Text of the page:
Police use unusual mode of travel to catch offenders


The director of transportation for Seymour Community Schools can give motorists 4,300 reasons to remain alert and attentive while driving around the corporation’s school buses.

That’s the number of children that ride the corporation’s 46 buses back and forth from home to school each day, Tim Fosbrink said.

Their safety is the main reason the corporation is on board with a Seymour Police Department initiative to put officers on those buses to look for distracted motorists, he said.

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Seymour Capt. Carl Lamb introduced that initiative Thursday at Freeman Field Recreation Area and talked about its focus.

“We want to get people to buckle up and put their phones down,” Lamb said. “We want the motoring public to try to guess when and where a police officer is going to be on a bus.

“When motorists see a marked police car now, they put down their cellphones or grab their seat belts and try to put them on. Nobody thinks anything about a school bus.”

He said motorists will never know when an officer will be riding in one of the school buses, including the minibuses, since all have tinted windows.

Officers did a test run of the program July 20 and had a lot of success, he said.

“We focused on seat belt usage and issued 34 citations in a four-hour period,” Lamb said. “Even a marijuana arrest was made.”

On Thursday afternoon, officers took to the buses again and issued 81 traffic citations, including 53 for seat belt violations, and two for texting while driving. They also issued nine warnings for motorists texting during the five-hour period.

Because the buses are higher, officers are able to look down into vehicles to determine if motorists are texting or wearing a seat belt properly, Lamb said.

When officers riding buses see a motorist not wearing a seat belt or committing some other violation, they will radio an officer trailing the bus in a patrol car, who will then stop the vehicle and ticket the motorist.

The hope is that motorists will drive safer all of the time but especially when they see a school bus, he said.

It could be any time of day, and there might or might not be kids on the buses at the time, Lamb said.

“You will never know,” he said.

Lamb said Tipton Street or U.S. 50 will be the focus of the initiative because that’s where most of the accidents occur.

In 2015, the top eight intersections for crashes in Jackson County were on Tipton Street. Sixty wrecks occurred at those intersections that year.

He said the major cause of wrecks in the city each year is distracted drivers, while the major cause of injury in those wrecks is unrestrained motorists.

Reducing wrecks and injuries along with school bus stop arm violations are the major goals of the program, but the initiative also has a couple of secondary benefits, Lamb said.

“No. 1, it’s going to calm the kids down,” he said. “So the driver of the bus becomes less distracted because things are calm.”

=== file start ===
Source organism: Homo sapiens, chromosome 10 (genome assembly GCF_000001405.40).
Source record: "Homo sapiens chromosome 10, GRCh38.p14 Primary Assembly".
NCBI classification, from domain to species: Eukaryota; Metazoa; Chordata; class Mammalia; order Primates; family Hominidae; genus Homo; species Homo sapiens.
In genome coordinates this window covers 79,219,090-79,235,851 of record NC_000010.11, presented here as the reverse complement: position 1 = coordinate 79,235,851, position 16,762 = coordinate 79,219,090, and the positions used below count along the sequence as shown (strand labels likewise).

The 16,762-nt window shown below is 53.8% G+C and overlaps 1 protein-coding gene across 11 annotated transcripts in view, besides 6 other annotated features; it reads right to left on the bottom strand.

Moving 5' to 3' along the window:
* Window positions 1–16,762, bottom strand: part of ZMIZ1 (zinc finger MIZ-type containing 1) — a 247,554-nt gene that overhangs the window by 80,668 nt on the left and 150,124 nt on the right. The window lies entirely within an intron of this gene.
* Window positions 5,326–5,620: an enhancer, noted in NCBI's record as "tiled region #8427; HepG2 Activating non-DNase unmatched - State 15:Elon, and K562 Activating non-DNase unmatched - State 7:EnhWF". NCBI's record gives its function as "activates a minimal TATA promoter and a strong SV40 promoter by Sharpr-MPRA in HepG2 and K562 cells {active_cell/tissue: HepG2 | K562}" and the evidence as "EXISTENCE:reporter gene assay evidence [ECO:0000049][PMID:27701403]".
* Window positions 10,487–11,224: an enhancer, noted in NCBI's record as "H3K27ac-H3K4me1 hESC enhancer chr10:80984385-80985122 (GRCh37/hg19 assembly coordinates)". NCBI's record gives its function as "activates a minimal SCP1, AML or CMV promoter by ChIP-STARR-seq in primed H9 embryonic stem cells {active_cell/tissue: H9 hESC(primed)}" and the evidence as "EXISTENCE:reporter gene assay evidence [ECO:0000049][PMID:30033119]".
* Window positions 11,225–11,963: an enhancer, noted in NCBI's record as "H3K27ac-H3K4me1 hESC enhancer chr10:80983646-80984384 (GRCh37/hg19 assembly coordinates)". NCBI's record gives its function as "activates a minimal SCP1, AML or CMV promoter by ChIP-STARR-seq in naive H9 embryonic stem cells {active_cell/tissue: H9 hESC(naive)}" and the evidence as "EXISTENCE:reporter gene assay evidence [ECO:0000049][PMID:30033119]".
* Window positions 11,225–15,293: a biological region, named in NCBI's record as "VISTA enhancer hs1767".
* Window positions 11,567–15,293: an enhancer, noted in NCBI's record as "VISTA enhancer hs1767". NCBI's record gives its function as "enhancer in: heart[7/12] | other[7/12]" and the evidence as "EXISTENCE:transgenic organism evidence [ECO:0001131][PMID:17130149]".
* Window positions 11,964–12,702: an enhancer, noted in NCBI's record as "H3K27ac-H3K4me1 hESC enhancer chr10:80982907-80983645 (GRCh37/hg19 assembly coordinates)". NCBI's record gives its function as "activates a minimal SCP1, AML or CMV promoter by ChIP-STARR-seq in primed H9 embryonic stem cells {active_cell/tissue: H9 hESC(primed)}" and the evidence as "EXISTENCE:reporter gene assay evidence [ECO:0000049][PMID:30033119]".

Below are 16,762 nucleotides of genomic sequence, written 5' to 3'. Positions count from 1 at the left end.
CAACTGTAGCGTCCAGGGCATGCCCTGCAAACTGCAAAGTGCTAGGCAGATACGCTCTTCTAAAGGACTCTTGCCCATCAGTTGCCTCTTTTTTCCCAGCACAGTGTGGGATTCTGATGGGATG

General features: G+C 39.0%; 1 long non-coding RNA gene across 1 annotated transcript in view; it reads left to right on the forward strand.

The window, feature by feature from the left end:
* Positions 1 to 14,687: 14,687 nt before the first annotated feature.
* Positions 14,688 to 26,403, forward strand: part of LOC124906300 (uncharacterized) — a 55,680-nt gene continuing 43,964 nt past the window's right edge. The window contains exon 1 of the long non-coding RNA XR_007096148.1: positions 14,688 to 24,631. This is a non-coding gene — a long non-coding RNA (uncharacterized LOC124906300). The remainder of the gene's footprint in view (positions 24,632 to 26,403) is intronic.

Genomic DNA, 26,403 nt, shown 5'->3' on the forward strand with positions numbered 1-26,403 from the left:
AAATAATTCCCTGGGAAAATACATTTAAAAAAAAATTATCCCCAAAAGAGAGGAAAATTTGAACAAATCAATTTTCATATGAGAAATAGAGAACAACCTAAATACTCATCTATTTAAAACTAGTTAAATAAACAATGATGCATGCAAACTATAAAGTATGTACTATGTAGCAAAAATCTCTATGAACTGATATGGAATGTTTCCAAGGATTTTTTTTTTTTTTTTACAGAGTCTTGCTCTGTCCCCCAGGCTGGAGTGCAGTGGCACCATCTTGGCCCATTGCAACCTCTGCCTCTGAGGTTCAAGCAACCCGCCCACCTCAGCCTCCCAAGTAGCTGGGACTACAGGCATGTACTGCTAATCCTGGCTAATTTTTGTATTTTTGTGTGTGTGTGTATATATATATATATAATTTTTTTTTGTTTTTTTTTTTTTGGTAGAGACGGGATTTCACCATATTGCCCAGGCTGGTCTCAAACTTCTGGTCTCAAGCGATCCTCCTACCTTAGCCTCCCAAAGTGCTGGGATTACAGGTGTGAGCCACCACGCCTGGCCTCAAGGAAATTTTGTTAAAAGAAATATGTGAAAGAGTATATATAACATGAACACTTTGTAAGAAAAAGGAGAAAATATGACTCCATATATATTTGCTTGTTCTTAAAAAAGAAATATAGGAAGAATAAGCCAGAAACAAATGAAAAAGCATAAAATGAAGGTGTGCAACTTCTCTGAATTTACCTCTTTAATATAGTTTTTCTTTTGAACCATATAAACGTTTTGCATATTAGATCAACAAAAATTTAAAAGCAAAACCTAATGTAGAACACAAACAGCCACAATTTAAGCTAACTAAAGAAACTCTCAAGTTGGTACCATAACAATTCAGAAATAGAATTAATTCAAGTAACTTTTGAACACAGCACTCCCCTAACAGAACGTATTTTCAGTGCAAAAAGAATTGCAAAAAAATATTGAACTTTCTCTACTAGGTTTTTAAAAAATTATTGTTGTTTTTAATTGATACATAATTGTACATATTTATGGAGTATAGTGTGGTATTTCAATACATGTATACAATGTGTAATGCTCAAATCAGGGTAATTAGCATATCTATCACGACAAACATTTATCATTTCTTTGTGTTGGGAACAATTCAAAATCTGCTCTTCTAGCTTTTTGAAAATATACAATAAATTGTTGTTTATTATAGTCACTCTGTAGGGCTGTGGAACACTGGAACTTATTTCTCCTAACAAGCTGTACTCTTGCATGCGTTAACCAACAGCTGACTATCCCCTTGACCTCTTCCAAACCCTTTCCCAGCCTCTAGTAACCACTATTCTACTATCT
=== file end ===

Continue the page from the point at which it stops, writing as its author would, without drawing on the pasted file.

Lamb said he came up with the idea while watching the news one night at home and saw state troopers riding in trucks looking for traffic violations in Oklahoma.

He said Seymour’s program is rare and may be one of a kind in the Midwest, if not the country.

Fosbrink said this past school year, there were about 250 school bus stop arm violations.

“I would say over half of them were distracted driving because of people texting and doing this and that and the other,” he said. “If this helps deter that, then we are on board.”

Fosbrink said school bus drivers report each stop arm violation to the corporation either right after it happens or at the end of the day.

“It depends upon what’s going on,” he said. “If there is a kid that comes close to getting hit, they can hit us on the radio.”

While the corporation has not had a child struck by a vehicle in many years, there were several near misses this past year, said Fosbrink, who went to work with the school corporation as a bus driver in 1980.

Katie Turner, a senior and member of Seymour High School’s Students Against Destructive Decisions chapter, said it’s super important to make sure all of the kids who ride buses are kept safe.

“We’re just trying to raise awareness that distracted driving is not good,” said Turner, who attended the event with other chapter members.

She said national statistics show 70 percent of accidents occurred because people are texting and driving, cleaning their mirrors or messing with the air conditioner or radio.

Turner said she tries not to do any of those types of things while driving.

Lamb said the Indiana Criminal Justice Institute is funding the initiative with federal funds that pay overtime to officers involved in it.

John W. Mull of Rushville, who is the institute’s Southeast Region law enforcement liaison, recognized Lamb and the department at the end of the news conference with a certificate of appreciation from the U.S. Department of Transportation’s National Highway Traffic Safety Administration for the initiative.

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